De*gree" (?), n. [F.
degré, OF. degret, fr. LL. degradare. See
Degrade.] 1. A step, stair, or
By ladders, or else by degree.
Rom. of R.
2. One of a series of progressive steps
upward or downward, in quality, rank, acquirement, and the like; a
stage in progression; grade; gradation; as, degrees of vice
and virtue; to advance by slow degrees; degree of
3. The point or step of progression to which
a person has arrived; rank or station in life; position. "A
dame of high degree." Dryden. "A knight is your
degree." Shak. "Lord or lady of high degree."
4. Measure of advancement; quality; extent;
as, tastes differ in kind as well as in degree.
The degree of excellence which proclaims
genius, is different in different times and different
places. Sir. J. Reynolds.
5. Grade or rank to which scholars are
admitted by a college or university, in recognition of their
attainments; as, the degree of bachelor of arts, master,
&fist; In the United States diplomas are usually given as the
evidence of a degree conferred. In the humanities the first degree is
that of bachelor of arts (B. A. or A. B.); the second that of
master of arts (M. A. or A. M.). The degree of bachelor
(of arts, science, divinity, law, etc.)
is conferred upon those who complete a prescribed course of
undergraduate study. The first degree in medicine is that of
doctor of medicine (M. D.). The degrees of master and
doctor are sometimes conferred, in course, upon those who have
completed certain prescribed postgraduate studies, as doctor of
philosophy (Ph. D.); but more frequently the degree of
doctor is conferred as a complimentary recognition of eminent
services in science or letters, or for public services or distinction
(as doctor of laws (LL. D.) or doctor of divinity (D.
D.), when they are called honorary degrees.
The youth attained his bachelor's degree, and
left the university. Macaulay.
6. (Genealogy) A certain distance or
remove in the line of descent, determining the proximity of blood;
one remove in the chain of relationship; as, a relation in the third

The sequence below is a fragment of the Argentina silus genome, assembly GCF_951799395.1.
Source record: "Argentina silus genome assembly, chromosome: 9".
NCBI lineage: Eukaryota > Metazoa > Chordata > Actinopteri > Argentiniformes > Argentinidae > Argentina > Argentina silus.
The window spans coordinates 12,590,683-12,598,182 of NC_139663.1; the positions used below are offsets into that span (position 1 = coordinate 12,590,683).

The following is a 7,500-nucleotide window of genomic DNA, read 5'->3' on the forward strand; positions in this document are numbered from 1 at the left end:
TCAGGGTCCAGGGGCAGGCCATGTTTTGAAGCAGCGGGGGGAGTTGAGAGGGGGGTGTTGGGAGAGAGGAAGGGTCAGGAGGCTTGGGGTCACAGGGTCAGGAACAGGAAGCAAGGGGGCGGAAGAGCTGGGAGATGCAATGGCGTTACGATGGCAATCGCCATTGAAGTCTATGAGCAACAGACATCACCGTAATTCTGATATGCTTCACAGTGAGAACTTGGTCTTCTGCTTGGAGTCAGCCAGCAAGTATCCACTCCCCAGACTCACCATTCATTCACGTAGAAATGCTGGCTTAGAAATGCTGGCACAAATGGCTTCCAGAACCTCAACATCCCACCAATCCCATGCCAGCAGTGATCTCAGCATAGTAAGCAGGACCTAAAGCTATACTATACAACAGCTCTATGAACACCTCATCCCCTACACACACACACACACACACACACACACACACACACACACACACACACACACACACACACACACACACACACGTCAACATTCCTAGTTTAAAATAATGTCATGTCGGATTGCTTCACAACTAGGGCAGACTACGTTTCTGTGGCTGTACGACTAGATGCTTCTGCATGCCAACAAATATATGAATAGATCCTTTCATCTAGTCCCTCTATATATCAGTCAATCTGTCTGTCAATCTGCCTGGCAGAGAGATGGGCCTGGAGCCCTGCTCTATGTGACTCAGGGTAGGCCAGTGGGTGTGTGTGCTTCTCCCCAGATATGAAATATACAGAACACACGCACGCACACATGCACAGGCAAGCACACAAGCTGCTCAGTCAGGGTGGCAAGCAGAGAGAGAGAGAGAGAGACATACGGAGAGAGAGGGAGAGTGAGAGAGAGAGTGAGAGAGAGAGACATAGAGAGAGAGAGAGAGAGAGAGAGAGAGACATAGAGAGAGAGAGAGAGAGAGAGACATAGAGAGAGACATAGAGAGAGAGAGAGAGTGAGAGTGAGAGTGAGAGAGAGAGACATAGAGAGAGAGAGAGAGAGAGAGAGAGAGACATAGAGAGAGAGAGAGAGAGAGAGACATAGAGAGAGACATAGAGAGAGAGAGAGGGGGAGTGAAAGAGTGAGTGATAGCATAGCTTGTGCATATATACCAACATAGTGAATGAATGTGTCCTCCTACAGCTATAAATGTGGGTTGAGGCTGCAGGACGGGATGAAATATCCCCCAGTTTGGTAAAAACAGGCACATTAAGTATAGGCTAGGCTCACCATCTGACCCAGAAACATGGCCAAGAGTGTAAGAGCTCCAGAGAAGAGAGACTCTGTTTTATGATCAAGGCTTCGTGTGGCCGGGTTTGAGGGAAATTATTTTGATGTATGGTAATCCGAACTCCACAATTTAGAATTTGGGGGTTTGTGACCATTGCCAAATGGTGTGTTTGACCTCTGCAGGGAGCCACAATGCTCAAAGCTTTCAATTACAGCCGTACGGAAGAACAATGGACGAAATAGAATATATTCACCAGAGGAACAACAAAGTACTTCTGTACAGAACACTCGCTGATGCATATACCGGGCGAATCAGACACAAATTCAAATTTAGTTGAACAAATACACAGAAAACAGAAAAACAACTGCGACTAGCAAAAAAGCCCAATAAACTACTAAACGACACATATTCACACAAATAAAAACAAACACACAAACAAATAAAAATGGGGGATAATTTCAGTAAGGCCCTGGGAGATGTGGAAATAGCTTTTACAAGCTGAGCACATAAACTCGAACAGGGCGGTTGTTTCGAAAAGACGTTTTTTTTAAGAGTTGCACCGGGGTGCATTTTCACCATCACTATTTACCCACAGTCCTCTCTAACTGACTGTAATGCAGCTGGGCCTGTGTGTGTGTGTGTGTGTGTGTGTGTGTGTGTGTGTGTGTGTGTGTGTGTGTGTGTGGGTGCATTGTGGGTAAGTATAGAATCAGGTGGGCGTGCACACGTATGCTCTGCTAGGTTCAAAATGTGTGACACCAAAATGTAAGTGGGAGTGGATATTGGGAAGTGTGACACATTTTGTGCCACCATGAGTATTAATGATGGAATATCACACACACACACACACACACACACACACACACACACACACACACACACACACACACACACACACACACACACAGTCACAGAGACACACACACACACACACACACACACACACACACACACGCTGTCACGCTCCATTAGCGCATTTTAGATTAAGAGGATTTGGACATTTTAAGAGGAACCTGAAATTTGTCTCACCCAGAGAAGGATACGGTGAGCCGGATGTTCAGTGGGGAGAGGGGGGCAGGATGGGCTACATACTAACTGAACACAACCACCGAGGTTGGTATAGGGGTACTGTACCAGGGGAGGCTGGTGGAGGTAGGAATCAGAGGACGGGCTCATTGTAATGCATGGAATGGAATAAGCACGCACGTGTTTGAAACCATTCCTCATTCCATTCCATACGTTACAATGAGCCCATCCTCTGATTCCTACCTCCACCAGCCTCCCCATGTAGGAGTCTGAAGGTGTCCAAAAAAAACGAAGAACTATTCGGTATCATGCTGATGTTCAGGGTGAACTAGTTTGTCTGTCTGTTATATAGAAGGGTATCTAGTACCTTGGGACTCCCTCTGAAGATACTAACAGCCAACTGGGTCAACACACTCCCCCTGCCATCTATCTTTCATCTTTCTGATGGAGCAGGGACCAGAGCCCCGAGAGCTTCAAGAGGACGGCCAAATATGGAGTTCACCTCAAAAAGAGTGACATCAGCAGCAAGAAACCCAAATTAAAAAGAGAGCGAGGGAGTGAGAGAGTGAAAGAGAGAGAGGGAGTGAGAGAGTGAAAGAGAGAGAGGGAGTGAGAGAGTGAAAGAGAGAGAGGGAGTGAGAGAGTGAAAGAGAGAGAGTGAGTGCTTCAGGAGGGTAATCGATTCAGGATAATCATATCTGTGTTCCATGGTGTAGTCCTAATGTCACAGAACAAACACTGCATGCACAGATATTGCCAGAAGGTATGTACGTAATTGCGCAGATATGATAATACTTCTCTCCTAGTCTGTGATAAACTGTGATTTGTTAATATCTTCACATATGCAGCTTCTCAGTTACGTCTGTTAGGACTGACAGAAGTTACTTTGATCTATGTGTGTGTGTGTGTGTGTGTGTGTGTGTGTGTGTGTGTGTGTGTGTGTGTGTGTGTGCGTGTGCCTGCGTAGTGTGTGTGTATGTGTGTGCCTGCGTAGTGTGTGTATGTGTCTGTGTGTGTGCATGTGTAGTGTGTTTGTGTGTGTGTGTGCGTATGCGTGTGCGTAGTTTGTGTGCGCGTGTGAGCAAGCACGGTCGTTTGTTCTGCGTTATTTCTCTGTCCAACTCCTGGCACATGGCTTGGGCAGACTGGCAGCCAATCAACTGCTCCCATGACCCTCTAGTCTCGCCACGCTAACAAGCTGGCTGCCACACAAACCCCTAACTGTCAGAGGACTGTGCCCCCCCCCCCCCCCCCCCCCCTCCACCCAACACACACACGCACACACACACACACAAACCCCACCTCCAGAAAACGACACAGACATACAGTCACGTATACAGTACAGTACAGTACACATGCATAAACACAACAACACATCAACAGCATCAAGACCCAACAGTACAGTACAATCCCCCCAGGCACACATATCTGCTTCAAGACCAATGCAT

or fourth degree.
In the 11th century an opinion began to gain ground in
Italy, that third cousins might marry, being in the seventh
degree according to the civil law.
7. (Arith.) Three figures taken
together in numeration; thus, 140 is one degree, 222,140 two
8. (Algebra) State as indicated by sum
of exponents; more particularly, the degree of a term is indicated by
the sum of the exponents of its literal factors; thus,
a2b3c is a term of the sixth
degree. The degree of a power, or radical, is denoted
by its index, that of an equation by the greatest sum of the
exponents of the unknown quantities in any term; thus,
ax4 + bx2 = c, and
mx2y2 + nyx = p, are both equations of
the fourth degree.
9. (Trig.) A 360th part of the
circumference of a circle, which part is taken as the principal unit
of measure for arcs and angles. The degree is divided into 60 minutes
and the minute into 60 seconds.
10. A division, space, or interval, marked on
a mathematical or other instrument, as on a thermometer.
11. (Mus.) A line or space of the
&fist; The short lines and their spaces are added
Accumulation of degrees. (Eng. Univ.)
See under Accumulation. -- By
degrees, step by step; by little and little; by
moderate advances. "I'll leave it by degrees."
Shak. -- Degree of a curve or
surface (Geom.), the number which expresses the
degree of the equation of the curve or surface in rectilinear
coördinates. A straight line will, in general, meet the curve or
surface in a number of points equal to the degree of the curve or
surface and no more. -- Degree of latitude
(Geog.), on the earth, the distance on a meridian between
two parallels of latitude whose latitudes differ from each other by
one degree. This distance is not the same on different parts of a
meridian, on account of the flattened figure of the earth, being
68.702 statute miles at the equator, and 69.396 at the poles. --
Degree of longitude, the distance on a parallel
of latitude between two meridians that make an angle of one degree
with each other at the poles -- a distance which varies as the cosine
of the latitude, being at the equator 69.16 statute miles. --
To a degree, to an extreme; exceedingly; as,
mendacious to a degree.
It has been said that Scotsmen . . . are . . . grave
to a degree on occasions when races more favored by nature are
gladsome to excess. Prof. Wilson.